Above: From the top, the X-T4 will look reassuringly familiar to fans of earlier models. On the upper left side you’ll find a lockable dial dedicated to the ISO sensitivity, with a collar around the base for adjusting the drive mode; as before you can access the burst shooting, bracketing and some effects here, but there’s been some rearrangement, most notably with the removal of the movie mode position.
Above: The X-T4 now features a new shutter unit which accelerates the mechanical shutter from 11fps to an impressive 15fps, the fastest of its rivals, while still also offering a multitude of electronic shutter options. The mechanical shutter is quieter than before while also being rated for 300k actuations – double the X-T3.
Above: Meanwhile to the right of the head is the lockable shutter speed dial, manually selectable from one second to 1/8000, with the T option for accessing the full range. There’s still a collar around the base but rather than adjust the metering mode, it now simply switches the camera between stills and video, considerately allowing you to maintain different settings in each.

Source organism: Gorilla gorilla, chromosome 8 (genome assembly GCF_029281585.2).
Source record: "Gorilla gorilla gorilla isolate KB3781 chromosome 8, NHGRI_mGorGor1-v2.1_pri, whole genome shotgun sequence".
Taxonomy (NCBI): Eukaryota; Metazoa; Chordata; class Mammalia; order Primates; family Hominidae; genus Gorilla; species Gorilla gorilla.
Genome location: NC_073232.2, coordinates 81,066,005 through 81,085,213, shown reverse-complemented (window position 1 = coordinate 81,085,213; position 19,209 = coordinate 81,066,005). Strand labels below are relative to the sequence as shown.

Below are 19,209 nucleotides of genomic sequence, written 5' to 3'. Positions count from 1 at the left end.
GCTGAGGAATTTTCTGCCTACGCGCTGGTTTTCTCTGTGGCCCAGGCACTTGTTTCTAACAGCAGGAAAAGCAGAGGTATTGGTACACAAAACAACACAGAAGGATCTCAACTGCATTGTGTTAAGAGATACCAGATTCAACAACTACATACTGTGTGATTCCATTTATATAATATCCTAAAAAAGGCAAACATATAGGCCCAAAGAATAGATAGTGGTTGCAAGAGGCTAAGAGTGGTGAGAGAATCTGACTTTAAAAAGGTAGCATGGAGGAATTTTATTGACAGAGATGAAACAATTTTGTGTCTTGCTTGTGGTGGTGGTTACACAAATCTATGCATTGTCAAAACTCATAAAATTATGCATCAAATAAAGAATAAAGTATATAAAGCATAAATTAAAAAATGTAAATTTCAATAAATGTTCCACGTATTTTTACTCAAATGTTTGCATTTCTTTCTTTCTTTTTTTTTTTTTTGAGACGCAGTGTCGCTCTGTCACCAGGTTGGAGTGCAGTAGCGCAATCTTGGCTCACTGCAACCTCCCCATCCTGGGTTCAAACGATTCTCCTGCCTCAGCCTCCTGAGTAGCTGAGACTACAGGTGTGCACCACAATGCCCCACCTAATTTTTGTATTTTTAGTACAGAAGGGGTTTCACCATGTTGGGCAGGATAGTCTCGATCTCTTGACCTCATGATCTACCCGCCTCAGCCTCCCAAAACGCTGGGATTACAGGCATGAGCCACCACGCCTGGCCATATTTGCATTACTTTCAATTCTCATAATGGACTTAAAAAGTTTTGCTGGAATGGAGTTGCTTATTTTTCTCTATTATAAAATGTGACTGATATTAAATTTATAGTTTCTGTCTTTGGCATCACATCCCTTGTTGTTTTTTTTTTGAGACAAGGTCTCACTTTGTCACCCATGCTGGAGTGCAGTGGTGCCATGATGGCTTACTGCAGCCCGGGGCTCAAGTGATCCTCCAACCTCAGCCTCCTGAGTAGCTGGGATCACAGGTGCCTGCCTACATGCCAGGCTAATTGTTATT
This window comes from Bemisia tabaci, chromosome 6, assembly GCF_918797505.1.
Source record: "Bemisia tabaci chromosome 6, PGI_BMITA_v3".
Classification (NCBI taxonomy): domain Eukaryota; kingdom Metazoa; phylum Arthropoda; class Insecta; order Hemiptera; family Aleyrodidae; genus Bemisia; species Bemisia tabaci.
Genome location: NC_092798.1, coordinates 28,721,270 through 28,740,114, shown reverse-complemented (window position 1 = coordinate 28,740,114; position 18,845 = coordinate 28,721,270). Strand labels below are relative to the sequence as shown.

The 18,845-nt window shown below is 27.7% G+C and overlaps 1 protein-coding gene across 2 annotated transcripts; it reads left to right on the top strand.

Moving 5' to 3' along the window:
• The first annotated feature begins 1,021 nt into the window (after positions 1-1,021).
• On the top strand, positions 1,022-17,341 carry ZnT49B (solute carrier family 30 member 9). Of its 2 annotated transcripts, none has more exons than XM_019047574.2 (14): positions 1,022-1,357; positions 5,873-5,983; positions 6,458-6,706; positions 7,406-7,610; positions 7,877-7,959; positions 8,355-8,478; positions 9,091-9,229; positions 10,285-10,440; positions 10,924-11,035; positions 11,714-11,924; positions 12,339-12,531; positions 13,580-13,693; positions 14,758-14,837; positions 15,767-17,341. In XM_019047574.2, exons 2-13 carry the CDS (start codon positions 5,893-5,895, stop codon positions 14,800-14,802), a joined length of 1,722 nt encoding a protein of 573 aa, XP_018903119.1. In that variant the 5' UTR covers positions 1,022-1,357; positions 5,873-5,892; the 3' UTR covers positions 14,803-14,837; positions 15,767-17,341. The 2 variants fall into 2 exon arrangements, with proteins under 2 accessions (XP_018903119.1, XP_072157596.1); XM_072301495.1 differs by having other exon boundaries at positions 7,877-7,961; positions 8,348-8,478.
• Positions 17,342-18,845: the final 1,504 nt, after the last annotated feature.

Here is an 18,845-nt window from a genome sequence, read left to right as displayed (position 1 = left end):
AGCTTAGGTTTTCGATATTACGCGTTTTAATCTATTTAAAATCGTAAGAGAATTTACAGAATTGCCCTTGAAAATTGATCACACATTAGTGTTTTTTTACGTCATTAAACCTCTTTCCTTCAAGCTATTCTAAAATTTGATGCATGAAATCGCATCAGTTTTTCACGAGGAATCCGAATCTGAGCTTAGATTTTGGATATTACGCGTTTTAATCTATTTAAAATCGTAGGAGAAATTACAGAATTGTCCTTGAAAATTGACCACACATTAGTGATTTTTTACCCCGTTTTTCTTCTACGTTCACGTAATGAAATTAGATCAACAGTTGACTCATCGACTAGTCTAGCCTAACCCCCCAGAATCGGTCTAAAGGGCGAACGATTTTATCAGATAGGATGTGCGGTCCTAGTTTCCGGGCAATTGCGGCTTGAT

Above: This even extends to the Q-menu which not only remains configurable, but now separately for the stills and movie mode. This makes the camera much easier and more practical when switching between photos and video.
Above: Back to the controls, there’s still a rear thumb wheel and front finger dial, both of which are clickable as well as a shutter button that’s threaded for a mechanical cable release and the dedicated exposure compensation dial that’s still not lockable. Meanwhile round the back you’ll find Fujifilm has retained the cross keys and AF joystick, while relabelling and slightly enlarging the AF-ON button. Interestingly the Q button, now in the top right corner, is so flush that you need to make a very conscious effort to press it, perhaps as a reaction to the X-T30’s Q button which proved easy to accidentally push.